The 61-year-old woman who tweets on politics and presidents and is scared of nothing is shaking her blonde head and laughing because I've just asked her if she's ever told Roger Federer that this duel he has with Rafael Nadal is, well, comparatively insignificant.
Those guys have played 38 matches, 24 finals, nine of them at Grand Slams. Very nice. But that ain't a rivalry. Not when you're talking to Martina Navratilova. Not when she and Chris Evert duelled 80 times, 60 times in finals, 14 of which were at Grand Slams.
Navratilova, laughing, confesses she has had dinner with Federer a few times and while the Swiss-Spaniard struggle is of course "a huge rivalry" she did add that "Chris and I played 80 times, that will never happen again".
It was a unique tennis duet, it was a singular sisterhood, it was baseliner versus volleyer which turned into a friendship and a book called The Rivals and is a subject which still has people stopping her during her travels and saying: "We miss those days with you and Chris playing". Fortunately they played in a time when people still spoke in full sentences, so no one called them NavErt.
Rivalries didn't die with Martina-Chris because subsequently Monica Seles grunted at Steffi Graf (5-10), Venus Williams versus Martina Hingis (10-11) got heated and Serena versus Justine Henin (8-6) was broadsword versus foil. But then Serena subdued every hopeful coup, had a hypothetical rivalry with Maria Sharapova (19-2), became a mother and left us with a relatively young playing group who can barely hold onto their own form let alone regularly disrupt someone else's.
Women's tennis right now has no rivalry and it needs one because nothing gives a sport a jolt of emotion and a frisson of delight more than two colliding egos and jostling talents. These duets get turned into films (James Hunt, Niki Lauda in Rush), are acclaimed in books (Nicklaus and Palmer in Arnie and Jack by Ian O'Connor) and are so intense that 36 years after their last match there is a movie out this year called Borg McEnroe. And they only played 14 times: 7-7, but of course.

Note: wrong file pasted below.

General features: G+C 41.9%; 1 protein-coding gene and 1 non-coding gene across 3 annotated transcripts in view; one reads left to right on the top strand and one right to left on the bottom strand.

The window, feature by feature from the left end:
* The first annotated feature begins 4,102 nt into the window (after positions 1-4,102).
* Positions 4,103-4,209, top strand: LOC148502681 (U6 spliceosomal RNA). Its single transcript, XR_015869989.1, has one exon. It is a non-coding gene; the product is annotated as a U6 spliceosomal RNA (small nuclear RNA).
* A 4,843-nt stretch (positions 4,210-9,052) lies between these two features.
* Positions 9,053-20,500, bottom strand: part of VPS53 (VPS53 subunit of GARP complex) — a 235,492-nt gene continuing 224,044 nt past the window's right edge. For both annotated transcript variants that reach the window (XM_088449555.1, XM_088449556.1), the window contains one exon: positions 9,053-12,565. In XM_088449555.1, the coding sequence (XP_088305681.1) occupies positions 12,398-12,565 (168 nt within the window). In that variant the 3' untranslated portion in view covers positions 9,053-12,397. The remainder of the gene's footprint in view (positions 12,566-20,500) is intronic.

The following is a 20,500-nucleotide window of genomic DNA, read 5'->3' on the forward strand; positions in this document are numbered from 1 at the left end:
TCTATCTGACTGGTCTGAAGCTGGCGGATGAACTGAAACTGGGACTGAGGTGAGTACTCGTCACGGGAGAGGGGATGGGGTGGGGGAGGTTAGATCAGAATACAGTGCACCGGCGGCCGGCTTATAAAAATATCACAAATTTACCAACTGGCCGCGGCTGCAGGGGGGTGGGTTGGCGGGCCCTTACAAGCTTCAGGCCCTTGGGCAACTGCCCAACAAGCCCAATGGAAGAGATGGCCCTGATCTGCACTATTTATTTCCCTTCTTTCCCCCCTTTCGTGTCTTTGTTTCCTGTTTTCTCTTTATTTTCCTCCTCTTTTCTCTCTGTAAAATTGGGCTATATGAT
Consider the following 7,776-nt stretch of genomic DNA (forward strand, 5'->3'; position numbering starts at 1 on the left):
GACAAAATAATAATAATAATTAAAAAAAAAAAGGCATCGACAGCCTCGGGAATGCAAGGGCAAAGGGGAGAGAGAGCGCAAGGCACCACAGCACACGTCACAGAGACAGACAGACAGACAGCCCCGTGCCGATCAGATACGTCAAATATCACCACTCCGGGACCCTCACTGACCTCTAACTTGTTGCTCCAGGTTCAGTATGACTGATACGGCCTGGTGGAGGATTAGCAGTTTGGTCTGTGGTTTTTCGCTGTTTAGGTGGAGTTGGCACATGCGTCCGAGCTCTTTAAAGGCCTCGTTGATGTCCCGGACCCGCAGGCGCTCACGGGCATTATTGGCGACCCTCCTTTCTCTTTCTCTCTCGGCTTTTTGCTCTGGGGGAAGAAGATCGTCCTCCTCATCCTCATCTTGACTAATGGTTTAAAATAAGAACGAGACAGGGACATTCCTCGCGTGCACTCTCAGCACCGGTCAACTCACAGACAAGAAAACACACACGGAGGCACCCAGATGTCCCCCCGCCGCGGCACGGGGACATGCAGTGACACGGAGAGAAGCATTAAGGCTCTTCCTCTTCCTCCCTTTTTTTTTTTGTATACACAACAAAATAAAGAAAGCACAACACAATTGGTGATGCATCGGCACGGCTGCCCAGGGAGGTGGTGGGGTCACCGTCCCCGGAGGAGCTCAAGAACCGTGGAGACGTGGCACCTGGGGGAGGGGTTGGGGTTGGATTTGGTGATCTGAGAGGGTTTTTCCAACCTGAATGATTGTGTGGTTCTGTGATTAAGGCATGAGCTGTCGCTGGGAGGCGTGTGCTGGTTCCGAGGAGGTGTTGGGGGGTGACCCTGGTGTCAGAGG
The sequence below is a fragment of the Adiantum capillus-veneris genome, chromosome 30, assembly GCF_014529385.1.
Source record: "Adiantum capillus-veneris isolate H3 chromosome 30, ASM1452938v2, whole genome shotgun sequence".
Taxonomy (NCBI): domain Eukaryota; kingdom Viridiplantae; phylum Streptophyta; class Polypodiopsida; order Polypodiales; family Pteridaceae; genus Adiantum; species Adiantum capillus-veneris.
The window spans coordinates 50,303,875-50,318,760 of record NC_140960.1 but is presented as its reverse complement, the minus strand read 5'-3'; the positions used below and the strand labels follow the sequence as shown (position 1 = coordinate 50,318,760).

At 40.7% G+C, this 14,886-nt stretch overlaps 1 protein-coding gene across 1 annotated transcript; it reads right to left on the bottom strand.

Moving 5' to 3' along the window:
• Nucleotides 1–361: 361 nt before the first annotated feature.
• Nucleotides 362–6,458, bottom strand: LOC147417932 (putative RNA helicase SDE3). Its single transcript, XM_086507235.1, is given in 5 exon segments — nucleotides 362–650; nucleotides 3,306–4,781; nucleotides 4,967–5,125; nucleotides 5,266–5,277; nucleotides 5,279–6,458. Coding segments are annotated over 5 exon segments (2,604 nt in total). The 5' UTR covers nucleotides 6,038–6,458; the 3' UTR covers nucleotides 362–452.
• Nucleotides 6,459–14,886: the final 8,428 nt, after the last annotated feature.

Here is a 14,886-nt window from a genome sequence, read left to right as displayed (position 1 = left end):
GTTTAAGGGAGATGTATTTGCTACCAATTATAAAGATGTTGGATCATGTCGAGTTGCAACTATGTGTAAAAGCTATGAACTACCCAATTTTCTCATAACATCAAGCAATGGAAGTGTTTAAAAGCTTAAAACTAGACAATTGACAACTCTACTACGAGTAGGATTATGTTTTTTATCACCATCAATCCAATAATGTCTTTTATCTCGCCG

Rivalries are dark, mean, raw, they're challenging, inspiring, illuminating, they bring out a sportsman's best game and their worst side. Said chess genius Bobby Fischer before he played Boris Spassky in 1972: "I have been chosen to teach the Russians some humility."
Nothing gives a sport a jolt of emotion and a frisson of delight more than two colliding egos and jostling talents. These duets get turned into films (James Hunt, Niki Lauda in Rush), are acclaimed in books (Nicklaus and Palmer in Arnie and Jack by Ian O'Connor) and are so intense that 36 years after their last match there is a movie out called Borg McEnroe.
Fans want face-offs and diversities of skill, they want sulks and obsession, they want contrasts like Federer-Nadal, Sampras-Agassi and Martina-Chris. Because every time there's a clash of playing philosophies it advertises the entire beauty of tennis.
Says Navratilova: "To really get people interested there needs to be some emotion, where people get behind one player over another, so they can follow that player... With the women right now it's been so diluted that the rivalry is missing. Maybe (Victoria) Azarenka, Serena was coming up that way but then Azarenka got pregnant and Serena got pregnant." Then she sighs dramatically and laughs: "Ah, too many babies."
The more consistent today's players become, the more healthy they stay, the more often they collide in finals, the more tension and argument they will create. Navratilova relished Henin v Serena because it was a 50-50 proposition and "that's what makes a rivalry a rivalry - when you're not really sure who is going to win on a given day".
Rivalries can lead to ugliness and not for nothing did Mark Kram give his book Ghosts Of Manila the subtitle The Fateful Blood Feud Between Muhammad Ali and Joe Frazier. But they can also lead to friendships (Larry Bird-Magic Johnson) and acts of generosity (boxer Max Schmeling paid part of rival Joe Louis' funeral expenses) and simply provoke athletes to play better.
As Navratilova explains, Evert was No. 1 and she wasn't and so, she says: "I knew I needed to get to No. 1, and for that I needed to beat Chris, and for that I needed to do some things a lot better. I wasn't going to beat her consistently if I played the same way, so I did train for that. I knew I needed to be in better shape, I needed to improve my serve, and I needed to be more consistent."
This is what the WTA Tour needs now: a chase and a contrast. In the older days it was easier because baseliner versus serve-volleyer was a clear clash of dialects. Now players own too much similar playing DNA, but you can still build some form of rivalries between athletes who play primarily from the back.
Maybe Karolina Pliskova and Garbine Muguruza will bicker like big bullies with their strokes for years, Maybe Jelena Ostapenko and Simona Halep will become a terrific tale of flamboyance versus prudence. Maybe, as we wait, someone will wise up and turn the rivalry of these iron ladies of the 1970s-80s into a film? "It would be fun," said Navratilova. No, it would be fitting.